A leading Syrian opposition human rights group on Wednesday charged that the U.S.-led coalition has been responsible for the deaths of more than 100 civilians since it began bombing Islamic State targets in September and demanded that the U.S. Central Command carry out “a serious investigation” and stop issuing denials.
More than half those killed, 51, died on Dec. 28, when U.S. aircraft struck a building housing an Islamic State prison in the northern Syria town of Al Bab, the Syrian Network for Human Rights said.
In addition, the group said that 29 civilians have died in the bombing campaign against oil refineries, many of them primitive operations run by local families to eke out a living in a war zone that receives little or no humanitarian aid.
The network’s report said the total number of confirmed civilian deaths since the U.S. began bombing Syria on Sept. 23 was 103, including 11 children and 11 women. Sixty-three of the deaths occurred since Dec. 14. The network’s report included witness statements.
“Regrettably the alliance forces’ Central Command denies that civilians have been killed by alliance forces,” despite photographic and video evidence, the names of the victims and statements from victims’ families, the group’s director, Fadel Abdul Ghani, said in the report’s introduction.
“There should be serious pursuit and investigation to hold the responsible accountable” and to compensate families of the victims so as to distinguish the U.S.-led alliance from “the lines of totalitarian dictatorships.”
The bombing of the Saraya government building in Al Bab, an Islamic State headquarters that also housed a prison for local civilians, occurred Dec. 28. But the U.S. Central Command didn’t confirm that until two weeks later in response to queries by McClatchy.
After McClatchy reported Jan. 11 that at least 50 civilians had died in the incident, Centcom said a review determined that the allegations of civilian casualties “are not credible.” But it said it would look into the allegations if it were presented with substantive information.
The Central Command used similar language Wednesday. “If there is new, substantive information provided to us regarding Al Bab, we welcome it and will certainly review,” Col. Patrick S. Ryder, the Centcom spokesman, said in an email to McClatchy.
In a follow-up story Feb. 12, McClatchy reported that relatives and friends who are living in Turkey as refugees had provided the full names of 10 civilians who reportedly died in the airstrike, as well as the family names of 14 others.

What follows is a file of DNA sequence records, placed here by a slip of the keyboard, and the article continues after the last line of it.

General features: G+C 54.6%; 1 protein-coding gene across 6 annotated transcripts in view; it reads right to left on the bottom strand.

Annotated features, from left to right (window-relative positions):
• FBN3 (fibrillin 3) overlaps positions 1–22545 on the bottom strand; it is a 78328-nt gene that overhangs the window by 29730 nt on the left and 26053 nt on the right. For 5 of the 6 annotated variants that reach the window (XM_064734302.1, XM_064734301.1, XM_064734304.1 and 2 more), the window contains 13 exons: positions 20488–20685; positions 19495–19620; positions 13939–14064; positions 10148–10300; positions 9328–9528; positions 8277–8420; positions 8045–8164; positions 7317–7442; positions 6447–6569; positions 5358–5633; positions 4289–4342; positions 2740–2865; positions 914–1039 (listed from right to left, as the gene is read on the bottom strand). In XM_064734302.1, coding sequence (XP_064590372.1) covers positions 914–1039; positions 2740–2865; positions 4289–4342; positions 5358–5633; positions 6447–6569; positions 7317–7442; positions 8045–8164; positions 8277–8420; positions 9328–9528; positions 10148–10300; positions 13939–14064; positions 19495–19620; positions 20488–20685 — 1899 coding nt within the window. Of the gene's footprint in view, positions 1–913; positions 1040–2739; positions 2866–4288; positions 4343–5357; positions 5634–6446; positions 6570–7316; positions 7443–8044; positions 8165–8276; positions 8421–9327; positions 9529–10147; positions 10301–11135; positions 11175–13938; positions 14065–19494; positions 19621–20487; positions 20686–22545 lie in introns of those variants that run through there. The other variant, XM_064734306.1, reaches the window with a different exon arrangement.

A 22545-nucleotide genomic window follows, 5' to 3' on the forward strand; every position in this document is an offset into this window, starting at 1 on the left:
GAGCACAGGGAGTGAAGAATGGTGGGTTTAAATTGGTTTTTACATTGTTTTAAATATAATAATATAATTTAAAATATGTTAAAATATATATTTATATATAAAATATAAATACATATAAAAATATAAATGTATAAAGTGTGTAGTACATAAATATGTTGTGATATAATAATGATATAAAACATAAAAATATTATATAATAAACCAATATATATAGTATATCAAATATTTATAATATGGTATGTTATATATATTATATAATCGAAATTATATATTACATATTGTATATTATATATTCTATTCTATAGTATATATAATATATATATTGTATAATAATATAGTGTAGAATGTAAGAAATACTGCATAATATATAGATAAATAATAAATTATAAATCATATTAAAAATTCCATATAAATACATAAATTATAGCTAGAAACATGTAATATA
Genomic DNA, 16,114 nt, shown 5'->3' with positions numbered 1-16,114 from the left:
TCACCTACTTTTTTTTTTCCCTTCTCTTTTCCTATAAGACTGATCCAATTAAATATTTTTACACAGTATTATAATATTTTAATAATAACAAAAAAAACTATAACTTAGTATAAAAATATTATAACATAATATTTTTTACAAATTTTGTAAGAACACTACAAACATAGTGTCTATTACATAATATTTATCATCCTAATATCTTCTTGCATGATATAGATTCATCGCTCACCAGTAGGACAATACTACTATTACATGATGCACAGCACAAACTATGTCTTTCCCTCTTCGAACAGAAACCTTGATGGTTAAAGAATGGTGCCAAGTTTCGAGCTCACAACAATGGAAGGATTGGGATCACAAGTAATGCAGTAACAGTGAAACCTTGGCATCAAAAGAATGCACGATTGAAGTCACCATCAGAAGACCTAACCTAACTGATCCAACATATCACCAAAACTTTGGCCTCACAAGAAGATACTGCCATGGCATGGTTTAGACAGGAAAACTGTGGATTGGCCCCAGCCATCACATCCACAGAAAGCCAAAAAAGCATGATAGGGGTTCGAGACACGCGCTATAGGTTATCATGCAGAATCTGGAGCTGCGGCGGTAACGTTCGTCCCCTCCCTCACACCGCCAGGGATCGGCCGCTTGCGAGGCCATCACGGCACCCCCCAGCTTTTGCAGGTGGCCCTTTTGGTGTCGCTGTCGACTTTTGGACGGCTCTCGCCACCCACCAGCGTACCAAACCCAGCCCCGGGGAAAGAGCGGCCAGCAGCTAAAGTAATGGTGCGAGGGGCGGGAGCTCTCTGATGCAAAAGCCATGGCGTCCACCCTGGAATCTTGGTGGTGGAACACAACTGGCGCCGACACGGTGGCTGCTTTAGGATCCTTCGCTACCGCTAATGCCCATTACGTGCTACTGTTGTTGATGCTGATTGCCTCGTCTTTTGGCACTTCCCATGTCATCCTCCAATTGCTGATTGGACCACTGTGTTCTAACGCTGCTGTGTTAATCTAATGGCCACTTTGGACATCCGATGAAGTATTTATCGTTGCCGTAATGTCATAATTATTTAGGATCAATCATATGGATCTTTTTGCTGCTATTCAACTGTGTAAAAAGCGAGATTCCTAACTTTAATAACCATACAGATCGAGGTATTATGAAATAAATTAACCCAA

In its latest report, the Syrian Network for Human Rights said it had a total of 28 names of civilians out of at least 51 who died on Dec. 28. The network also disclosed that 24 people, the majority of them prisoners, were wounded in the bombing but had been freed by the Islamic State. But the actual number at the prison could have been 100 to 150, the group said, adding that its investigation was continuing.
The network offered to share the information with investigators but said it won’t publish the list to protect the families still living under Islamic State rule in Al Bab.
Most of the prisoners were being held for three or four days for petty infractions of the Islamic State’s draconian penal code, which the extremists applied even after their deaths. The bodies of those accused of simple charges such as smoking, wearing jeans or arriving late for Muslim prayers were distributed to local hospitals, where families could collect and bury them, the report said.
But they were not allowed to hold funerals or have their names called out from the minarets. Those accused of blasphemy and apostasy – abandoning Islam – or “collaboration with the infidels or apostates” were buried in a new cemetery west of the city, the report said.
A great many of the U.S.-led airstrikes in Syria have been directed against oil production and refining facilities in Syria’s eastern provinces. But according to the report, the targets are frequently primitive refineries maintained by private families or local groups or where the employees were local residents, not Islamic State personnel.
The network’s report said that in targeting wells and refineries, which are a source of livelihood for people in that area, the bombings led to a severe economic crisis, causing a fuel shortage and higher prices.
“There is no choice for the people there to get the resources to live, and we are highly concerned that this policy will lead to more casualties if the coalition forces continue,” it said.
Ryder, the Centcom spokesman, said the coalition’s targeting of income from oil production is fundamental to its effort to “degrade and ultimately defeat” the Islamic State, and it would “continue to target verified military targets that include refineries of varying capacity.”
But Ryder said there were “significant mitigation measures” to reduce the potential number of civilian casualties and collateral damage.
Ryder did not respond directly to the demand that the U.S. compensate the victims, but he did not rule it out. “The course of action as to each case will be determined on that particular case,” he said.
In another development Wednesday, 130 humanitarian aid groups released a study that showed that the use of electricity at night in Syria is down by 83 percent since March 2011.
In Aleppo, Syria’s biggest city, 97 percent of the lights have gone out, said Dr. Xi Li, a scientist based at Wuhan University in China and the University of Maryland. Even in Damascus, the Syrian capital, the use of lights at night is down by 35 percent. He said the situation in Syria was worse than even Rwanda during the 1994 genocide, when the country lost 80 percent of its night light.
McClatchy special correspondent Mousab Alhamadee contributed to this report.